How does fragging help restore coral reefs?
The simplest answer can be summed up to supply and demand. To elaborate, a robust market of captive grown coral reduces the demand for wild harvested corals. Our mission at AlgaeBarn is to see aquaculture facilities grow and frag coral at rates that exceeds the demand for wild collection. And today, reef keepers are getting closer to that goal with your support!
Another way fragging helps to restore coral reefs is through ex-situ conservation and specimen outplant. Many restoration groups are working to preserve the coral reefs of the Florida Reef Tract. These organizations work to investigate the challenges that coral reefs face. They conduct research and develop programs to encourage citizens to actively participate in these efforts. Events such as beach cleanups, dives, and reef monitoring trips all help to bring awareness to the community.
Coral restoration in the Florida Reef Tract
Mote Marine Laboratory has a proven track record of success in restoring the Florida Reef Tract. Mote’s programs include the planting of thousands of frags each year. In response to the outbreak of Stony Coral Tissue Loss Disease (SCTLD), Mote has doubled their efforts of response and restoration. A coral with SCTLD has a decline similar to what reef keepers call RTN. And their initiatives will replenish the Florida Reef Tract with over 1 million corals.
Mote is currently working on a 10-year agenda called the Florida Keys Coral Disease Response & Restoration Strategic Initiative. The program catalogs coral genetic strains with increased resiliency to an increasingly hostile environment. Fluctuations in water temperatures, rising seawater acidity, and coral disease are just a few of the battles on the horizon for our reefs. Monitoring the state of coral reefs is a big part of the initiative to assess the survival of Florida’s Reef Tract. But it also gives researchers a look into the health of the entire ecosystem.
In 2021, Mote partnered to create a land-based coral nursery near Bud ‘N Mary’s Marina in Islamorada. They are also in the process of building another coral nursery in Key Largo. The combined capacity of the two nurseries is 40,000 coral frags. That is a potential 40,000 pieces of the most endangered coral on the planet ready to reintroduce to the reef! Since this initiative began, Mote has facilitated over 173,000 frags of coral outplants restored to the Florida Reef Tract.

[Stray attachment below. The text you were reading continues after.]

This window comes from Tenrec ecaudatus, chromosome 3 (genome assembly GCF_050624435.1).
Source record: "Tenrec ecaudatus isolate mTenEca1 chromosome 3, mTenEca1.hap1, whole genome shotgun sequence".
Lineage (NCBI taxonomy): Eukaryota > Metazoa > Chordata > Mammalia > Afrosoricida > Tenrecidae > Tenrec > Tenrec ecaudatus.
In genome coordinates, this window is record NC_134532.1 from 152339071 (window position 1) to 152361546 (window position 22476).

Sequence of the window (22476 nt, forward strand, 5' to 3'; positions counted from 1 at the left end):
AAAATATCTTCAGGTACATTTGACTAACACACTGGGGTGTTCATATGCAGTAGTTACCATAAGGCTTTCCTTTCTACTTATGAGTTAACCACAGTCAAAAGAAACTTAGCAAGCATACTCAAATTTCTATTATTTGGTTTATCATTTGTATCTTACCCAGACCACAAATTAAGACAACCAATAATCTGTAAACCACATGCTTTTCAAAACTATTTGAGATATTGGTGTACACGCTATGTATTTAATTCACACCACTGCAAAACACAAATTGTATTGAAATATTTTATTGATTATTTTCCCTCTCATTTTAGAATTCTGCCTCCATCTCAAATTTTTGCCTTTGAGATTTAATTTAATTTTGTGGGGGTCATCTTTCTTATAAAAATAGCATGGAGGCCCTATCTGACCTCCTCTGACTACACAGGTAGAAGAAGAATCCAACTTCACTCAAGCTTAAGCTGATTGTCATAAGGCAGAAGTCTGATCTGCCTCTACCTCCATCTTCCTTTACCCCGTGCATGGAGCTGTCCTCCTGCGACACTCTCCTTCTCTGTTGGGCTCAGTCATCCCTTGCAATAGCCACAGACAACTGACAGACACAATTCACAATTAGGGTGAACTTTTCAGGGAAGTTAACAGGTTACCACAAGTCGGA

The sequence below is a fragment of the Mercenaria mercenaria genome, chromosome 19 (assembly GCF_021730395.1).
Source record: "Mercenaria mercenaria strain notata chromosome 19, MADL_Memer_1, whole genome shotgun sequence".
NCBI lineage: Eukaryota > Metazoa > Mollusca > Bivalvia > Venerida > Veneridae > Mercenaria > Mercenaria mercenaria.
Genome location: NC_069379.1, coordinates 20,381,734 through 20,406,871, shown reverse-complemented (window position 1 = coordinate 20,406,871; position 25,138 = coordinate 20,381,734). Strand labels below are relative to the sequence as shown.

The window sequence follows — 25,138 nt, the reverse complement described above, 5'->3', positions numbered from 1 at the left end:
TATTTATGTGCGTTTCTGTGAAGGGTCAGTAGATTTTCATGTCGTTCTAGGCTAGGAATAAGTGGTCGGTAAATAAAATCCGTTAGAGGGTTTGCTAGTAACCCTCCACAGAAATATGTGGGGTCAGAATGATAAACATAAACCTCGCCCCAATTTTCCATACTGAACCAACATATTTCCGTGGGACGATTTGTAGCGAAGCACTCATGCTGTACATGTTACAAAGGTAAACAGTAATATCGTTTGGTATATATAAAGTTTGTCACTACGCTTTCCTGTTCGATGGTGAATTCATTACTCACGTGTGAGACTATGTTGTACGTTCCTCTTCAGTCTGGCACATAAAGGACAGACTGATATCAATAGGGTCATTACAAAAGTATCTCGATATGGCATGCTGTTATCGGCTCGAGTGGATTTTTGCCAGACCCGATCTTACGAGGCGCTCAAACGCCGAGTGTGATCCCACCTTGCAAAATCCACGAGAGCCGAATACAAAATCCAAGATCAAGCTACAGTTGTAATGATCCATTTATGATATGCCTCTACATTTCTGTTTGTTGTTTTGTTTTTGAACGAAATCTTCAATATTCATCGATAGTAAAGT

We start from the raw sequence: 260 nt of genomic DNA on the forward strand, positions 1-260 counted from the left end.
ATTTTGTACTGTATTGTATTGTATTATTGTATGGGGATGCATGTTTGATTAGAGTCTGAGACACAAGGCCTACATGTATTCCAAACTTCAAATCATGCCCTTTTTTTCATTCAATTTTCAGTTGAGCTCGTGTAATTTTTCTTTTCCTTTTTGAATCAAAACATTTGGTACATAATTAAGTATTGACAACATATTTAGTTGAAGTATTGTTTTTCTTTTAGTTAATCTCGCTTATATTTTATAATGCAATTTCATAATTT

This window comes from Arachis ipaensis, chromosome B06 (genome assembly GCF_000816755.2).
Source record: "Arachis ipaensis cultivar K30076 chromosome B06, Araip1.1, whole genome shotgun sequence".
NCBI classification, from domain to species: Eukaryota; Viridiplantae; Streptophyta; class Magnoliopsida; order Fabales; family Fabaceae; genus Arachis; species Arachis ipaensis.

The way this process of using land-based coral nurseries to grow coral outplants is just like how we would create a frag system. After a lengthy quarantine process, the mother colonies are placed into separate systems for observation. Since many of these corals are already at risk of developing SCTLD, they are monitored closely for any signs of infection. Unfortunately, the exact cause of SCTLD is unknown so there is no effective treatment yet.
Once the mother colonies are confirmed to be in good health, the frags are cut and moved into other systems in the nursery. Since Mote has several facilities across the state, the frags can then be moved to other facilities to grow out.
The next phase of the restoration effort is critical because frags are transported from nurseries and secured back onto coral reefs. This phase can also be the most expensive and labor-intensive part of the restoration for several reasons. Due to the long hours, large numbers of divers and boat operators, the outplant has a lot of moving parts. But the success makes it all worthwhile. About 90% of these outplants survive past the critical one-year mark.
We hope this article has helped to bring awareness to the efforts to repopulate and conserve natural coral reefs. As reef keepers, we rely on coral frags to populate our reef tank systems with new species. But as we said above, fragging is a method that is effective in coral reef recovery programs.
Coral restoration in the Florida Reef Tract is a massive effort. Mote Marine Laboratory has a proven track record of success in restoring coral reefs. Mote has doubled their efforts in response to SCTLD and aims to foster the survival of Florida’s Reef Tract.
Be sure to check back throughout the week as we continue to celebrate conservation week!